Securitization is Illegal and Unlawful

  Judge Anna von Reitz

Securitization is illegal and unlawful. And it has been the backbone of the world economy since 1934. Think about that.

I have pointed out that securitization of a man’s Good Name and Estate is completely illegal and unlawful because it is an act of personage and results in enslavement — both of which are crimes.

And here to discuss the point further is an excerpt from British researchers published in 2010, with more explicit detail of exactly why securitization, or, as the Brits write it, “securitisation” is illegal in the U.S. and throughout most the world:

WHY SECURITISATION IS ILLEGAL UNDER U.S. AND COMMON LAW

Securitisation is illegal under US legislation – primarily because it is fraudulent and causes specific violations of R.I.C.O., usury, Antitrust and bankruptcy laws. And it flies in the face of public policy in numerous ways, as is expounded in extensive detail in an analysis to be published in our journal Economic Intelligence Review 2009Q1 (7) with several pages of book, article and case references.

To begin with, securitisation violates US State usury legislation. Secondly, all ‘true-sale’, ‘disguised loan’ as well as ‘assignment’ securitisations are essentially tax evasion schemes, and the penalties for tax evasion in the United States are excessively severe.

Thirdly, in all ‘true-sale’, ‘disguised loan’ and ‘assignment’ securitisations, the conflict of interest inherent in the sponsor also serving as the servicer constitutes fraud and conversion. In the fourth place, in all ‘true-sale’, ‘disguised loan’ and ‘assignment’ securitisations where the Special Purpose Vehicle [SPV] is a trust, the declaration of trust is void, as it exists for an illegal purpose.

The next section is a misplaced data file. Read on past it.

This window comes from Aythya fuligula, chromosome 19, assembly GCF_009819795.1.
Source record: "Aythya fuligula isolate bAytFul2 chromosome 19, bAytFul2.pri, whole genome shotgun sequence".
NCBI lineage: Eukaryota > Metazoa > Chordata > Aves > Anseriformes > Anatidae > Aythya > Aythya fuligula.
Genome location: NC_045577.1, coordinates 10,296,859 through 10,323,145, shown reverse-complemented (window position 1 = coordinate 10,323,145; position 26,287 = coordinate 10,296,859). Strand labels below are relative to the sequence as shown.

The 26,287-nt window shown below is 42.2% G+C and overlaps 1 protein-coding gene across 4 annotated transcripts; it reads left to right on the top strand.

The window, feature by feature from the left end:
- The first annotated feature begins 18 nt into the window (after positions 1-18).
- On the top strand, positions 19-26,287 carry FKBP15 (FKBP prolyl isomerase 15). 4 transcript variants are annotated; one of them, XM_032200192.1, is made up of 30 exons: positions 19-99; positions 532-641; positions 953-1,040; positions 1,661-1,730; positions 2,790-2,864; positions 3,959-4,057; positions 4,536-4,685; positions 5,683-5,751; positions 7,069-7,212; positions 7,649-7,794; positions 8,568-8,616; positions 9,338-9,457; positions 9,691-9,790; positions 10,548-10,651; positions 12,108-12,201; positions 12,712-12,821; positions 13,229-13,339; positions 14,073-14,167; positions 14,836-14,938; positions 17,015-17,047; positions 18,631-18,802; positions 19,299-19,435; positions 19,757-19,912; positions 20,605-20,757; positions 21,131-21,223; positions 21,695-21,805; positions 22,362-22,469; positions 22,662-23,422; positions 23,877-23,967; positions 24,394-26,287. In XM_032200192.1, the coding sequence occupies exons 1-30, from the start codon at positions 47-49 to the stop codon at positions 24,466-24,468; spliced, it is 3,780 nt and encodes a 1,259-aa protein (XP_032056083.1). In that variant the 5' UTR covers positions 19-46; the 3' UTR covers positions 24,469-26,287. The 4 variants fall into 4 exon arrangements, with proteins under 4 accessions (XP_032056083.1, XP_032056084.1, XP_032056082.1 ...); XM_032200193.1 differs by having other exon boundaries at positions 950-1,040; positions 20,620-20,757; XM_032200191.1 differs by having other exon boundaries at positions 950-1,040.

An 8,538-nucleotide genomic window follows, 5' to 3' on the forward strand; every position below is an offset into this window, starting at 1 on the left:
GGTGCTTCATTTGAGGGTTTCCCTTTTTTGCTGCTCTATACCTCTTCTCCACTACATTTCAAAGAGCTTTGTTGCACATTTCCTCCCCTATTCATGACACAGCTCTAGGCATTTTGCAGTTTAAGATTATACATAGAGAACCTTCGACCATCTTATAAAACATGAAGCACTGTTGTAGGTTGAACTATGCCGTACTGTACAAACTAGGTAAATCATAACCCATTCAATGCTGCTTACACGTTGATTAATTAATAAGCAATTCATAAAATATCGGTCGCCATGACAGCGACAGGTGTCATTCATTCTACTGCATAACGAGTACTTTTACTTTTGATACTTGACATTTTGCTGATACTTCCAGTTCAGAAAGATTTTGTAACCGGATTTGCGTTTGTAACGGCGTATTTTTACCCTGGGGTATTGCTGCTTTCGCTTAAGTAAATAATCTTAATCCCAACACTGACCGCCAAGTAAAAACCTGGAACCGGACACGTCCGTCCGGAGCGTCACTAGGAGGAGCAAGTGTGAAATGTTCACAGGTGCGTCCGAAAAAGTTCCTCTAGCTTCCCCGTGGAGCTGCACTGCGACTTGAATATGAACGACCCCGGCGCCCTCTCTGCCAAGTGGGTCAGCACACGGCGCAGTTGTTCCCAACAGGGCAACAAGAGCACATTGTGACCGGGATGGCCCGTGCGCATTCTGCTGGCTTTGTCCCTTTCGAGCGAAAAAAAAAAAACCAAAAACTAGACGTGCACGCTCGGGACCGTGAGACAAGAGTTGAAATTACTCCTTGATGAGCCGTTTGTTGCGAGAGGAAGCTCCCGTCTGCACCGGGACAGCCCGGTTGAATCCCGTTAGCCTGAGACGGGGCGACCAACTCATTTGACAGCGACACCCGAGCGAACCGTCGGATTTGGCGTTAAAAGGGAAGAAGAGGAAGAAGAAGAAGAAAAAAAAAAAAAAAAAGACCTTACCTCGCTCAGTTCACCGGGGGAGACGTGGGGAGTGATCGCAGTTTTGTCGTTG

In the fifth place, off-balance sheet treatment of asset-backed securities (both for ‘true-sale’ and for assignment transactions) constitutes fraud.

Sixth, all ‘true-sale’, ‘disguised loan’ and ‘assignment’ securitisations involve blatant fraudulent conveyances. In the seventh place, securitisation usurps United States bankruptcy laws and is accordingly illegal, as well as being also demonstrably contrary to public policy.

SECURITISATION ENTAILS GROSS VIOLATIONS OF R.I.C.O. STATUTES
In ‘true-sale’, ‘disguised loan’ and ‘assignment’ securitisations, there are fraudulent transactions which serve as ‘predicate acts’ under US Federal R.I.C.O. statutes.

The specific R.I.C.O. sections are: Section 1341 (mail fraud); Section 1343 (wire fraud); Section 1344 (financial institution fraud); Section 1957 (engaging in monetary transactions improperly derived from specified unlawful activity) [‘the money you make from the illegal exploitation of my money, is my money’]; and Section 1952 (racketeering).

Furthermore, securitisation constitutes violations of American antitrust statutes through market integration, syndicate collusion, price formation, vertical foreclosure, tying, price-fixing, predatory pricing, and the rigging of allocations.

Securitisation also involves void contracts, given the lack of consideration, illusory promises, the absence of any actual bargain, the absence of mutuality – and finally illegal subject matter and the contravention of public policy.

Securitisation is riddled with Fraudulent Transfer, Fraud in the Inducement, Fraud in Fact by Deceit, Theft by Deception (Fraudulent Concealment) and Fraudulent Conveyance: see the US securities regulations routinely breached in such activity, listed at the foot of this report and of most of these reports for THE PAST THREE YEARS, and other laws also routinely flouted in this context.

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